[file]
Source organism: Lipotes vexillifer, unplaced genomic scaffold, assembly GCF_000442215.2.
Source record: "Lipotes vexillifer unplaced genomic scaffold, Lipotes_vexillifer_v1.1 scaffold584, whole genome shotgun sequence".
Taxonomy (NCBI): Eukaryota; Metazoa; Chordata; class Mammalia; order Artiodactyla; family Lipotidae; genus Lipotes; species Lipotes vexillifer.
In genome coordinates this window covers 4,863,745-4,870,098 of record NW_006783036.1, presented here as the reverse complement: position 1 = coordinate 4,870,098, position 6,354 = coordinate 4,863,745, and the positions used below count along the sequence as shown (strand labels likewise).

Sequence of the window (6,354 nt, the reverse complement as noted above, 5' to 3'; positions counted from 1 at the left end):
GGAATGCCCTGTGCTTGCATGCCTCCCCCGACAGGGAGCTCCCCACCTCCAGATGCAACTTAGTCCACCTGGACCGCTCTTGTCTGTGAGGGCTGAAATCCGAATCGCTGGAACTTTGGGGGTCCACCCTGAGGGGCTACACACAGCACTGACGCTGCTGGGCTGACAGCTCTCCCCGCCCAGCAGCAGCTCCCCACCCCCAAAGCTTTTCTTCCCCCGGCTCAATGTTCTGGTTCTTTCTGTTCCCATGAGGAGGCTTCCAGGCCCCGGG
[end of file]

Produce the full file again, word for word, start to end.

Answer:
Source organism: Lipotes vexillifer, unplaced genomic scaffold, assembly GCF_000442215.2.
Source record: "Lipotes vexillifer unplaced genomic scaffold, Lipotes_vexillifer_v1.1 scaffold584, whole genome shotgun sequence".
Taxonomy (NCBI): Eukaryota; Metazoa; Chordata; class Mammalia; order Artiodactyla; family Lipotidae; genus Lipotes; species Lipotes vexillifer.
In genome coordinates this window covers 4,863,745-4,870,098 of record NW_006783036.1, presented here as the reverse complement: position 1 = coordinate 4,870,098, position 6,354 = coordinate 4,863,745, and the positions used below count along the sequence as shown (strand labels likewise).

Sequence of the window (6,354 nt, the reverse complement as noted above, 5' to 3'; positions counted from 1 at the left end):
GGAATGCCCTGTGCTTGCATGCCTCCCCCGACAGGGAGCTCCCCACCTCCAGATGCAACTTAGTCCACCTGGACCGCTCTTGTCTGTGAGGGCTGAAATCCGAATCGCTGGAACTTTGGGGGTCCACCCTGAGGGGCTACACACAGCACTGACGCTGCTGGGCTGACAGCTCTCCCCGCCCAGCAGCAGCTCCCCACCCCCAAAGCTTTTCTTCCCCCGGCTCAATGTTCTGGTTCTTTCTGTTCCCATGAGGAGGCTTCCAGGCCCCGGG